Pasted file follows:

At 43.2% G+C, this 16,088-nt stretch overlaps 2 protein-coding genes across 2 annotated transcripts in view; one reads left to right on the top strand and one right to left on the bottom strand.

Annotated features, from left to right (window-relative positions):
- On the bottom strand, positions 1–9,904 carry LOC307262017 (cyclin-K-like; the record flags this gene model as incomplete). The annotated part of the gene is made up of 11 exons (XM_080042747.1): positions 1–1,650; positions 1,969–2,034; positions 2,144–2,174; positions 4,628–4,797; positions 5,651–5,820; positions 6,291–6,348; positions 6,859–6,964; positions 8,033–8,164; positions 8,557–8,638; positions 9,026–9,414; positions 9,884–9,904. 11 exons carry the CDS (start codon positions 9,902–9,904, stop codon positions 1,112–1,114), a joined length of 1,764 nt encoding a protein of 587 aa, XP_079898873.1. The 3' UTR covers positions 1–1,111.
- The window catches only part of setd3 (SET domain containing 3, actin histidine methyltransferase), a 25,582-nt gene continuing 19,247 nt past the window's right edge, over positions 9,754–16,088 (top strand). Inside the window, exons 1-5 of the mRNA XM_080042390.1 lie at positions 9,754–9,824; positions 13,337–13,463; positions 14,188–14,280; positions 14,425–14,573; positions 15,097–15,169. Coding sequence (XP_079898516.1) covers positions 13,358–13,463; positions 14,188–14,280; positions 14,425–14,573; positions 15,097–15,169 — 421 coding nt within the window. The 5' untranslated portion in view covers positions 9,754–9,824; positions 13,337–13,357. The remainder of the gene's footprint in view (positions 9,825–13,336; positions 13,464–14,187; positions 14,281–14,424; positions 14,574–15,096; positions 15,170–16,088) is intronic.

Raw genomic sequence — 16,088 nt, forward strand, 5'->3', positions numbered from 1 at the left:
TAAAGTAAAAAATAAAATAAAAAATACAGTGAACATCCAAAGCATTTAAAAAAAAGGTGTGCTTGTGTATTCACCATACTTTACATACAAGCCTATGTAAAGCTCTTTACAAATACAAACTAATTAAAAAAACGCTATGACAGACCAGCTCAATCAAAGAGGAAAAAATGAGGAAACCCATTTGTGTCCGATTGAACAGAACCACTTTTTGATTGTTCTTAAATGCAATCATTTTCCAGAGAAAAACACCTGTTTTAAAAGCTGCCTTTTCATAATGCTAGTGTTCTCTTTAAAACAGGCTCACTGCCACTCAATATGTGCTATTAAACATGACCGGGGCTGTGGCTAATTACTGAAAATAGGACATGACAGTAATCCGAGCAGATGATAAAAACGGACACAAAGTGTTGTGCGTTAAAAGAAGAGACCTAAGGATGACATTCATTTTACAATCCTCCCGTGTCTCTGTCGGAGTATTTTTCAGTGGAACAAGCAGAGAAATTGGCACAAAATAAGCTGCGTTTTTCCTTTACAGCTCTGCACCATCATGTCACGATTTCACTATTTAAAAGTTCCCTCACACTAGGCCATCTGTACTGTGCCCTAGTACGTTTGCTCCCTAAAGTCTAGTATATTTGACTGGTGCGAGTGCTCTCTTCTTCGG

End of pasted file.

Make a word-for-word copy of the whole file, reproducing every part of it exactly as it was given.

At 43.2% G+C, this 16,088-nt stretch overlaps 2 protein-coding genes across 2 annotated transcripts in view; one reads left to right on the top strand and one right to left on the bottom strand.

Annotated features, from left to right (window-relative positions):
- On the bottom strand, positions 1–9,904 carry LOC307262017 (cyclin-K-like; the record flags this gene model as incomplete). The annotated part of the gene is made up of 11 exons (XM_080042747.1): positions 1–1,650; positions 1,969–2,034; positions 2,144–2,174; positions 4,628–4,797; positions 5,651–5,820; positions 6,291–6,348; positions 6,859–6,964; positions 8,033–8,164; positions 8,557–8,638; positions 9,026–9,414; positions 9,884–9,904. 11 exons carry the CDS (start codon positions 9,902–9,904, stop codon positions 1,112–1,114), a joined length of 1,764 nt encoding a protein of 587 aa, XP_079898873.1. The 3' UTR covers positions 1–1,111.
- The window catches only part of setd3 (SET domain containing 3, actin histidine methyltransferase), a 25,582-nt gene continuing 19,247 nt past the window's right edge, over positions 9,754–16,088 (top strand). Inside the window, exons 1-5 of the mRNA XM_080042390.1 lie at positions 9,754–9,824; positions 13,337–13,463; positions 14,188–14,280; positions 14,425–14,573; positions 15,097–15,169. Coding sequence (XP_079898516.1) covers positions 13,358–13,463; positions 14,188–14,280; positions 14,425–14,573; positions 15,097–15,169 — 421 coding nt within the window. The 5' untranslated portion in view covers positions 9,754–9,824; positions 13,337–13,357. The remainder of the gene's footprint in view (positions 9,825–13,336; positions 13,464–14,187; positions 14,281–14,424; positions 14,574–15,096; positions 15,170–16,088) is intronic.

Raw genomic sequence — 16,088 nt, forward strand, 5'->3', positions numbered from 1 at the left:
TAAAGTAAAAAATAAAATAAAAAATACAGTGAACATCCAAAGCATTTAAAAAAAAGGTGTGCTTGTGTATTCACCATACTTTACATACAAGCCTATGTAAAGCTCTTTACAAATACAAACTAATTAAAAAAACGCTATGACAGACCAGCTCAATCAAAGAGGAAAAAATGAGGAAACCCATTTGTGTCCGATTGAACAGAACCACTTTTTGATTGTTCTTAAATGCAATCATTTTCCAGAGAAAAACACCTGTTTTAAAAGCTGCCTTTTCATAATGCTAGTGTTCTCTTTAAAACAGGCTCACTGCCACTCAATATGTGCTATTAAACATGACCGGGGCTGTGGCTAATTACTGAAAATAGGACATGACAGTAATCCGAGCAGATGATAAAAACGGACACAAAGTGTTGTGCGTTAAAAGAAGAGACCTAAGGATGACATTCATTTTACAATCCTCCCGTGTCTCTGTCGGAGTATTTTTCAGTGGAACAAGCAGAGAAATTGGCACAAAATAAGCTGCGTTTTTCCTTTACAGCTCTGCACCATCATGTCACGATTTCACTATTTAAAAGTTCCCTCACACTAGGCCATCTGTACTGTGCCCTAGTACGTTTGCTCCCTAAAGTCTAGTATATTTGACTGGTGCGAGTGCTCTCTTCTTCGG